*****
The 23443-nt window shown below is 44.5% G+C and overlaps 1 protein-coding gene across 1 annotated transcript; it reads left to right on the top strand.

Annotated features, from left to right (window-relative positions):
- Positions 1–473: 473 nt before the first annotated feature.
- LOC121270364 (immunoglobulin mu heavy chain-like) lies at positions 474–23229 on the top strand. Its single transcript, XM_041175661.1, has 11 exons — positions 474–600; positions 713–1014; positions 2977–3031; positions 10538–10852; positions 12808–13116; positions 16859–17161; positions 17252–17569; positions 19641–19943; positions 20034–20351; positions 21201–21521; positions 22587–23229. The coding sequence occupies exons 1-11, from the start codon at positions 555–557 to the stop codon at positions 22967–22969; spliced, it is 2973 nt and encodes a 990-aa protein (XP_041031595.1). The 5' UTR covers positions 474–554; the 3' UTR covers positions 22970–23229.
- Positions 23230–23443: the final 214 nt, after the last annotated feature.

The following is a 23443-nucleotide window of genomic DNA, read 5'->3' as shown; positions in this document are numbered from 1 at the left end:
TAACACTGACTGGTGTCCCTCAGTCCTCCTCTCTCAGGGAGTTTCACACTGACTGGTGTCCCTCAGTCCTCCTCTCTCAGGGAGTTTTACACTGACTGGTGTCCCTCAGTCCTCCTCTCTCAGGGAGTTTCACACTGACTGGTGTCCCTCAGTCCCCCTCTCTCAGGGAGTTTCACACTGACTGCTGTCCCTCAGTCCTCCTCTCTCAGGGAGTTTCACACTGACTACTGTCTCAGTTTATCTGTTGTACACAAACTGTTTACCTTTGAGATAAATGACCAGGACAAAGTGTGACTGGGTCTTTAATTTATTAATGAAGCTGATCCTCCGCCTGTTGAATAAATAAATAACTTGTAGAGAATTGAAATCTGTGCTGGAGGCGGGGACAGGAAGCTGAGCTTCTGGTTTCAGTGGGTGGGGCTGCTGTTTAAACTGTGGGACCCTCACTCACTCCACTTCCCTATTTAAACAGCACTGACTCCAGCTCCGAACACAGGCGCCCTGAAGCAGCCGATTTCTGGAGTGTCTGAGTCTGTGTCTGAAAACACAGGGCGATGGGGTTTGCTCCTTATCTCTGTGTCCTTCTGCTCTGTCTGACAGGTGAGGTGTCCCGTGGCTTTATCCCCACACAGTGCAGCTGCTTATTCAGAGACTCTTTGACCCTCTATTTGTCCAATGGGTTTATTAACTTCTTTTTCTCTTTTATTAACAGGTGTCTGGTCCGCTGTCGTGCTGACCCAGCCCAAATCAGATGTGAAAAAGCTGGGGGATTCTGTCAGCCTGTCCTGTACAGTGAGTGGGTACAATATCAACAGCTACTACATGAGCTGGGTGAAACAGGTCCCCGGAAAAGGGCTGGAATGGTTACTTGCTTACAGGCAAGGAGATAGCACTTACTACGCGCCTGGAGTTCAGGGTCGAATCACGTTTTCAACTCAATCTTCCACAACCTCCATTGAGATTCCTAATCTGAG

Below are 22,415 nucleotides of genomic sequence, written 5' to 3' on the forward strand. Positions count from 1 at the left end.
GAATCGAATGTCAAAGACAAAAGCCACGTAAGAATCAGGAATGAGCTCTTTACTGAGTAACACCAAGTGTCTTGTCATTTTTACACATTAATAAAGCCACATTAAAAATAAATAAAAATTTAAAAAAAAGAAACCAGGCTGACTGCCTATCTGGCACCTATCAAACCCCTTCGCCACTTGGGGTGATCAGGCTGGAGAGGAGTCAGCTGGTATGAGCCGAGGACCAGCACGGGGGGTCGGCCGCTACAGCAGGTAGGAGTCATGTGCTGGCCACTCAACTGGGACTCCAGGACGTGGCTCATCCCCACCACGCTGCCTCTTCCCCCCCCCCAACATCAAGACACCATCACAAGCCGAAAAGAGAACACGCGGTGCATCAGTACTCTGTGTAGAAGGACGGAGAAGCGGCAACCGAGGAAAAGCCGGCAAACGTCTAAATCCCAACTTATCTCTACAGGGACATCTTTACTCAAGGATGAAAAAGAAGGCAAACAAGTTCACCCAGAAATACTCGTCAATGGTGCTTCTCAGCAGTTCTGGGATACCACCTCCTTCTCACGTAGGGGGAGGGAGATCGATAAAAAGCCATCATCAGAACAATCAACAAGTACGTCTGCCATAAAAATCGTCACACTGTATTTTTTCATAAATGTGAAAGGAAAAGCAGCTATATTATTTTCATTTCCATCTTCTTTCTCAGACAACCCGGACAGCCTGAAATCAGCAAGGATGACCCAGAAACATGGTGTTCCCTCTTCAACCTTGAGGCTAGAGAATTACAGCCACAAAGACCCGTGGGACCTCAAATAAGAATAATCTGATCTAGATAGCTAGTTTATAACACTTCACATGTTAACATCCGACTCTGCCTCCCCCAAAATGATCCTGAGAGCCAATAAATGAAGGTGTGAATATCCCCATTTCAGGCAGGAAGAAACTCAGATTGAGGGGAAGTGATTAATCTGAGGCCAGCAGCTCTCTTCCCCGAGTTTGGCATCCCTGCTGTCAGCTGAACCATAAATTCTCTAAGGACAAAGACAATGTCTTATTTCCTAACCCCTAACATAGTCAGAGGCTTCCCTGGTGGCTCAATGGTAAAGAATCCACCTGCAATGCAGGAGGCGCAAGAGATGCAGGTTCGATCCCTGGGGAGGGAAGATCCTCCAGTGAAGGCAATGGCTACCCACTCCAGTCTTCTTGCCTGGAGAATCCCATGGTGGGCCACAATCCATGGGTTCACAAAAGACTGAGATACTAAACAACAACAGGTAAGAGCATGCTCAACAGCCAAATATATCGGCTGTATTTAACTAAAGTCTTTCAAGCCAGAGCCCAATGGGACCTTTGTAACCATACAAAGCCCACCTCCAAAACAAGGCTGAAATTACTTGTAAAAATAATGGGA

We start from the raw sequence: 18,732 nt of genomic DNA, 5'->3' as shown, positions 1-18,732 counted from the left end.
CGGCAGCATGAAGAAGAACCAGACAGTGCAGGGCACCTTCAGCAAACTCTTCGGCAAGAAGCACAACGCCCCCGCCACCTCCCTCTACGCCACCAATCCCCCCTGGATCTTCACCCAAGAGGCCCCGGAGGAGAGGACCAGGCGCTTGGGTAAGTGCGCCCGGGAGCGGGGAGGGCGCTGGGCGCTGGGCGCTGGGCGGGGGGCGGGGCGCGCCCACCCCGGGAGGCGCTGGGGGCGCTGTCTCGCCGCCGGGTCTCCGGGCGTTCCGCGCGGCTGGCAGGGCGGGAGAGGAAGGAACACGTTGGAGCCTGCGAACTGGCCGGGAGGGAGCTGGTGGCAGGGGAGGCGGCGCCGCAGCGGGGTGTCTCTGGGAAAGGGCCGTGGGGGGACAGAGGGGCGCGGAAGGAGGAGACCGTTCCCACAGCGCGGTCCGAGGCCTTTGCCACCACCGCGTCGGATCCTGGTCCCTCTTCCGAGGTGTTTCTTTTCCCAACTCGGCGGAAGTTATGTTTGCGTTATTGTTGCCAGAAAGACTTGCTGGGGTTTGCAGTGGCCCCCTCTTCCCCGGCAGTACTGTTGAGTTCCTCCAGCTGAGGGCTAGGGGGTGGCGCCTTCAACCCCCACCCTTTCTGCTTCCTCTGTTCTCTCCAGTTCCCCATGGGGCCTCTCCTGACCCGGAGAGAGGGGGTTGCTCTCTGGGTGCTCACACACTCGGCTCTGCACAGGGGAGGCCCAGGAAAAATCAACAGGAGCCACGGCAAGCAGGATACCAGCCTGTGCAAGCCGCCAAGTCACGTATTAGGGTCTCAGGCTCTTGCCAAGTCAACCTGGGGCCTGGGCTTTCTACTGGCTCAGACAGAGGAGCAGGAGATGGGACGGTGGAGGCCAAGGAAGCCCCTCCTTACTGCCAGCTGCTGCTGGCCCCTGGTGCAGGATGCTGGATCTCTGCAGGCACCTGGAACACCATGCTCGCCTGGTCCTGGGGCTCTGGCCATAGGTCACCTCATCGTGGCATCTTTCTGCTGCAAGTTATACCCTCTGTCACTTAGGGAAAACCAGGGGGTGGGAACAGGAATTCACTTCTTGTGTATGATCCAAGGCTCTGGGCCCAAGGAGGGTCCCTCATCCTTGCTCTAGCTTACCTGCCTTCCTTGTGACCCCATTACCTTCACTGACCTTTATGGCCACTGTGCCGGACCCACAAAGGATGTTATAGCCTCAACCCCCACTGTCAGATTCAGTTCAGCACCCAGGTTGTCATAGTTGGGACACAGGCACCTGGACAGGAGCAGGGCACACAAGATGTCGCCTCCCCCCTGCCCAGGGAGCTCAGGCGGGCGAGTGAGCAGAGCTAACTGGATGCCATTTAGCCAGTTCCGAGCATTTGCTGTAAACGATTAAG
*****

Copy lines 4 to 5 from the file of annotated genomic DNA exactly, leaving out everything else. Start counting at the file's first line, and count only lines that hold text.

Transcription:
- LOC121270364 (immunoglobulin mu heavy chain-like) lies at positions 474–23229 on the top strand. Its single transcript, XM_041175661.1, has 11 exons — positions 474–600; positions 713–1014; positions 2977–3031; positions 10538–10852; positions 12808–13116; positions 16859–17161; positions 17252–17569; positions 19641–19943; positions 20034–20351; positions 21201–21521; positions 22587–23229. The coding sequence occupies exons 1-11, from the start codon at positions 555–557 to the stop codon at positions 22967–22969; spliced, it is 2973 nt and encodes a 990-aa protein (XP_041031595.1). The 5' UTR covers positions 474–554; the 3' UTR covers positions 22970–23229.
- Positions 23230–23443: the final 214 nt, after the last annotated feature.